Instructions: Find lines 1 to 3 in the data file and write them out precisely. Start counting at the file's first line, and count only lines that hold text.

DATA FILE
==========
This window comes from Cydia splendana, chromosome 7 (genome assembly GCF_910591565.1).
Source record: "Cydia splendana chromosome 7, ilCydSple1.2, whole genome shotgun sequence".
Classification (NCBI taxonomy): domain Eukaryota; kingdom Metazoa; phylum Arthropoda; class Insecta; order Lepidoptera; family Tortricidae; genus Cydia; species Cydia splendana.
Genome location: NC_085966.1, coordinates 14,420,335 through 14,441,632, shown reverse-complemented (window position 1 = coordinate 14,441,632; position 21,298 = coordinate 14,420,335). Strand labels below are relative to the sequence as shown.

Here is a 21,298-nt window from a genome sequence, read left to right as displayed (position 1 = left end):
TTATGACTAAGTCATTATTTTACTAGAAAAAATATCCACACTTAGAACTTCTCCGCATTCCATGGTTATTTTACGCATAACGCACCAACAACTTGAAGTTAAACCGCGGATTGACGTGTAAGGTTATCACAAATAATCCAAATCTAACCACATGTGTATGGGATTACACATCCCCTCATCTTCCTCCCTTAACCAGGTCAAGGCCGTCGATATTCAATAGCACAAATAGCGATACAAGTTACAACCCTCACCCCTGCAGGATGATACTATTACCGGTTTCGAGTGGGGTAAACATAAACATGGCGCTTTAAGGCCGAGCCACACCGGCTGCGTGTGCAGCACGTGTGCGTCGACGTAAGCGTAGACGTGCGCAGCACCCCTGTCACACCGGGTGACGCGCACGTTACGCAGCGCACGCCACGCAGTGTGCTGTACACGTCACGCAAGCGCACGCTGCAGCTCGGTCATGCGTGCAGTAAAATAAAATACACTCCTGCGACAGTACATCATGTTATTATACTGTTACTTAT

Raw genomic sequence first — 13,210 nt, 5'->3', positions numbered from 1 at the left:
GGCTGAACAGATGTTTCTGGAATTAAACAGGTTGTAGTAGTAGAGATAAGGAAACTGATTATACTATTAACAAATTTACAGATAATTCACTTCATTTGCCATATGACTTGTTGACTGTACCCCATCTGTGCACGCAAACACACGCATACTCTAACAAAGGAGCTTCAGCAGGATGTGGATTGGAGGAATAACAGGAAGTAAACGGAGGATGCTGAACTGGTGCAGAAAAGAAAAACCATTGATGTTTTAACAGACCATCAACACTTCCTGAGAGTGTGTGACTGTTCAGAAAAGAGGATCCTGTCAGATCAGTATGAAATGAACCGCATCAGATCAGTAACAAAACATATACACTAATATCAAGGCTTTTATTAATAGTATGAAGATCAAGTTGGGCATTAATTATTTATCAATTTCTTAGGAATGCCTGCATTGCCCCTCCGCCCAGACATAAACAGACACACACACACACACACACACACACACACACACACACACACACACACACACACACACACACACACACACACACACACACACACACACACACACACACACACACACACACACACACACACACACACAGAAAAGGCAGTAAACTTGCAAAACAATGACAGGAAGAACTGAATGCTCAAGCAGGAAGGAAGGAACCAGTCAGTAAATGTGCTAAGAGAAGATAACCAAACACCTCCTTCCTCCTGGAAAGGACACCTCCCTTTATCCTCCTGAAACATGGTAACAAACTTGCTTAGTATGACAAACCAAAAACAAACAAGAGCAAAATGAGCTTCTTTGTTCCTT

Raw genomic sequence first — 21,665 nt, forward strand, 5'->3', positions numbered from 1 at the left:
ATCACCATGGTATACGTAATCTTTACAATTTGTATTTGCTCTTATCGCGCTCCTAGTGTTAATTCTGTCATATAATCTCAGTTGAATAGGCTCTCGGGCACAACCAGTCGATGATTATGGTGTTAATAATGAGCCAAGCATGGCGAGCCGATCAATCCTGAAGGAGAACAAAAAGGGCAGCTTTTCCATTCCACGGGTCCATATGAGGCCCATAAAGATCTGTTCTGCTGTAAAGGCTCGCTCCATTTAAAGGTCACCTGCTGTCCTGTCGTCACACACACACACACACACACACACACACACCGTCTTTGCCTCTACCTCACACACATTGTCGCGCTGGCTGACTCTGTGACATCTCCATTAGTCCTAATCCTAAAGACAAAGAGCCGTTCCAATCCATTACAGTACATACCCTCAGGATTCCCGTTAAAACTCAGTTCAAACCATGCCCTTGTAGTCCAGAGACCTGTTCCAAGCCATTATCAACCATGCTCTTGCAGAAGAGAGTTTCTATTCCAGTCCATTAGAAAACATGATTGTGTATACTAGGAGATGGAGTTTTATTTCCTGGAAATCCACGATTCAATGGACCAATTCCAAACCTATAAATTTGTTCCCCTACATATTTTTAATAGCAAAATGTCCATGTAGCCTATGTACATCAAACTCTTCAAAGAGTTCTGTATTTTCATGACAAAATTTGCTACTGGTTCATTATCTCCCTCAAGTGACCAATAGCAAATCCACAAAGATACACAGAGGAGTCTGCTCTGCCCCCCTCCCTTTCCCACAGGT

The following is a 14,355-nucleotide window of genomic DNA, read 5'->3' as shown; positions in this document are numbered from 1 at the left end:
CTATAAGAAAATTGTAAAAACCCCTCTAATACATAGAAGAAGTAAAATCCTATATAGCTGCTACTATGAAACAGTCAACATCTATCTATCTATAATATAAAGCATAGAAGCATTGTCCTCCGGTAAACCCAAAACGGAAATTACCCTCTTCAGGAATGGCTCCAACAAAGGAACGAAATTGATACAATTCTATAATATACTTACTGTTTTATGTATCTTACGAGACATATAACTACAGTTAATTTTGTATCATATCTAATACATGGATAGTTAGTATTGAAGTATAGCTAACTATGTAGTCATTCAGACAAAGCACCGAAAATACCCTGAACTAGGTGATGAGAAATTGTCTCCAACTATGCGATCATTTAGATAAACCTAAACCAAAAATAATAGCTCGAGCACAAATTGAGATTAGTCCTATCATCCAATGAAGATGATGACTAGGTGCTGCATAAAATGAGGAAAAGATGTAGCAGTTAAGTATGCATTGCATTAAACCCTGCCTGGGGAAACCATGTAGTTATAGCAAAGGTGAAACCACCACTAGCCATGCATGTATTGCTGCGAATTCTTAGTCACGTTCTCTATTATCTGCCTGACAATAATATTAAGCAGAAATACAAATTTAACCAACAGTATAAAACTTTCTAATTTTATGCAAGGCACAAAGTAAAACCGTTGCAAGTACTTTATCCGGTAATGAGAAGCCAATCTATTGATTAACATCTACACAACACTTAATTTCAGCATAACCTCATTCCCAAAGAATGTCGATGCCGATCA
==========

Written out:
This window comes from Cydia splendana, chromosome 7 (genome assembly GCF_910591565.1).
Source record: "Cydia splendana chromosome 7, ilCydSple1.2, whole genome shotgun sequence".
Classification (NCBI taxonomy): domain Eukaryota; kingdom Metazoa; phylum Arthropoda; class Insecta; order Lepidoptera; family Tortricidae; genus Cydia; species Cydia splendana.